On 6 January, the number of task force groups was increased as the fire conditions continued to deteriorate. These groups were actively involved in the back-burning operations and evacuation of properties along Wisemans Ferry Road and additional resources were re-deployed to assist with the mounting property losses in the Mount White and Kariong areas.

A firefighter, believed to be DO Greg Mullins, saves a dog from the impending bushfire, January 1994 (Museum of Fire Collection)

Also on 6 January, appliances were responded to calls for assistance from the National Parks & Wildlife Services (NPWS) to battle blazes in Lane Cove National Park, South Turramurra and North Epping.

Due to previous fires in the Lane Cove National Park, just one month earlier, a pre-planned strategy was in place should fire occur once again within the vicinity of the park. Thus, when the call for assistance came on the 6 January, 16 NSWFB appliances were quickly responded, along with support from an ACT task force. Despite the efforts of firefighters, the fire raged over several days and consumed almost 80% of the park.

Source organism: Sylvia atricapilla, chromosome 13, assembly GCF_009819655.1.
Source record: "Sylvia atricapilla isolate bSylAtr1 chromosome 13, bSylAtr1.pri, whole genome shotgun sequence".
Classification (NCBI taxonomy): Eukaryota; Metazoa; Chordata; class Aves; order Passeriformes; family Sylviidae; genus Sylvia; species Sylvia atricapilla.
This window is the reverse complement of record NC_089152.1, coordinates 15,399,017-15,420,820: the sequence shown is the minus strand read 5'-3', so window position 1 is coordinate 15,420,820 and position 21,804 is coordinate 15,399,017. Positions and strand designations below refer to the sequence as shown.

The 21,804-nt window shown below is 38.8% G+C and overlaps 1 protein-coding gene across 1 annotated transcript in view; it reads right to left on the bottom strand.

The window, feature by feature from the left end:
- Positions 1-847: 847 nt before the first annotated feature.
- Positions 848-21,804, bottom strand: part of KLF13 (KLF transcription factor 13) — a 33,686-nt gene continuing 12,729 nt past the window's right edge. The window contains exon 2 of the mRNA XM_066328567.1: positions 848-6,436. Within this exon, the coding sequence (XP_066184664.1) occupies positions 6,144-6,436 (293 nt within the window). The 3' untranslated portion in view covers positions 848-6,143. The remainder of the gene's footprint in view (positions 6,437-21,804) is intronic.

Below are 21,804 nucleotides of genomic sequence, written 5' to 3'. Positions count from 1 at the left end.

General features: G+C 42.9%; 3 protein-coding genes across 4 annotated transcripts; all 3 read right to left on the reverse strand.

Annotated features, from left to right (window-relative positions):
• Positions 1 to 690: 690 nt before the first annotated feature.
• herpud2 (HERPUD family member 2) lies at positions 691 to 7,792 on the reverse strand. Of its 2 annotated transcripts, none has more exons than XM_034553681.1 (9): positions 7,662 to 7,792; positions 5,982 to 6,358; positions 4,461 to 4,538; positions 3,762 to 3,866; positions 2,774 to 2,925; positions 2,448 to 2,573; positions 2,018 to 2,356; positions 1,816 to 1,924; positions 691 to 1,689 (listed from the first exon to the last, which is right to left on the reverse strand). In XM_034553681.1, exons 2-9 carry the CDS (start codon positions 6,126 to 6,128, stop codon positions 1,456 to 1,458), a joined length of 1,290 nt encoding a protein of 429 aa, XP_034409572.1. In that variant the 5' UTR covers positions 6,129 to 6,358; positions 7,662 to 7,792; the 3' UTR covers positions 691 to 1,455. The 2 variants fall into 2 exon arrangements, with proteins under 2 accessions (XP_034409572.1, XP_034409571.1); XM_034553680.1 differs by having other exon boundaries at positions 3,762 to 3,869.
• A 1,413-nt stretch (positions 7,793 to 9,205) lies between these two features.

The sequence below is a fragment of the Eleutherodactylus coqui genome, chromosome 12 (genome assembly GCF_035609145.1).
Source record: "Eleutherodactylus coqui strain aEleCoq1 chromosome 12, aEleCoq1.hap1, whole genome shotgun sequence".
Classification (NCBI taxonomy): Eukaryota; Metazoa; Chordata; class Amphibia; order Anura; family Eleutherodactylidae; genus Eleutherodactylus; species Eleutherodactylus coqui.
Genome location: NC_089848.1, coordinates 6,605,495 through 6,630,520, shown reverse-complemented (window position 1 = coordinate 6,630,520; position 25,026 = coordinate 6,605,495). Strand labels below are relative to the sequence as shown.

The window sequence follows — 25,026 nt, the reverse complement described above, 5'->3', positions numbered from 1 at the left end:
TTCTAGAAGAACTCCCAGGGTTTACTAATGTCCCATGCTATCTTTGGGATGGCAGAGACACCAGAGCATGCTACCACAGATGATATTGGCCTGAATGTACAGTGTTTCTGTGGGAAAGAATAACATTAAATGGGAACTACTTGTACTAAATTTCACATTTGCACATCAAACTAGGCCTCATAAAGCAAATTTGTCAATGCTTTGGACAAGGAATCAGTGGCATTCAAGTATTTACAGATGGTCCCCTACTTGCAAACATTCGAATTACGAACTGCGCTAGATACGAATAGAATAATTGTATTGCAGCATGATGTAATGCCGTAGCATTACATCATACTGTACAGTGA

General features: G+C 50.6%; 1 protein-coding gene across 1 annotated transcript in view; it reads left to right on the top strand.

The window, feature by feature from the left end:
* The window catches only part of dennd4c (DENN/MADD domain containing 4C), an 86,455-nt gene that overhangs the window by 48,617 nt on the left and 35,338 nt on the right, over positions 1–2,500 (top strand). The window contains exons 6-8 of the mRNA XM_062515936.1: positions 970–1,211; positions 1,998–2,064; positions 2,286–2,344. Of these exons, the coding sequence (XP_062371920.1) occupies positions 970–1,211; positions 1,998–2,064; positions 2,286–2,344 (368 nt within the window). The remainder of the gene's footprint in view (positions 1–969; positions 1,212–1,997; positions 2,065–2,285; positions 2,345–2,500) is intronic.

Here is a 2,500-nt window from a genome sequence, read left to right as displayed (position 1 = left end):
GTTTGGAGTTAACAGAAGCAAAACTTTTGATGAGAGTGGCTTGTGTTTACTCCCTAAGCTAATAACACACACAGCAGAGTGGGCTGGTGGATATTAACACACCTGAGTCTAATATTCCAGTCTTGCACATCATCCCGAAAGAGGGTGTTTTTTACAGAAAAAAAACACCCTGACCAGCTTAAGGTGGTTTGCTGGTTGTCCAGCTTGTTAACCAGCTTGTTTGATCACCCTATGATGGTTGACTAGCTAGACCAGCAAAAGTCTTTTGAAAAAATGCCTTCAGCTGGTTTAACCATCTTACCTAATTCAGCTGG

Further, by 12pm on 6 January a fire in the Royal National Park isolated the township of Bundeena with 3,100 people needing to be evacuated by boat.

Fire approaches the Bundeena township, 6 January 1994 (Museum of Fire Collection)

On 7 January District Officer Greg Mullins responded to a call at Macquarie Park, in Sydney’s north-west where the fire was observed to be rapidly spreading with spot fires witnessed up to 300m ahead of the fire front. When crews arrived at the scene several homes were already alight with dangerous conditions for crews making battling the fire even harder. Power lines had fallen and in some instances the water supply failed. Working with local bushfire crews, backburning occurred overnight in North Ryde to slow the spread of the blaze.

By Saturday 8 January, the Spencer/ Gunderman fires were considered to have downgraded enough to allow local resources and the Department of Bushfire Services to manage the ongoing situation. This allowed the remaining NSWFB task force to be re-deployed to Mount White and Somersby (north of Gosford) where the situation was worsening.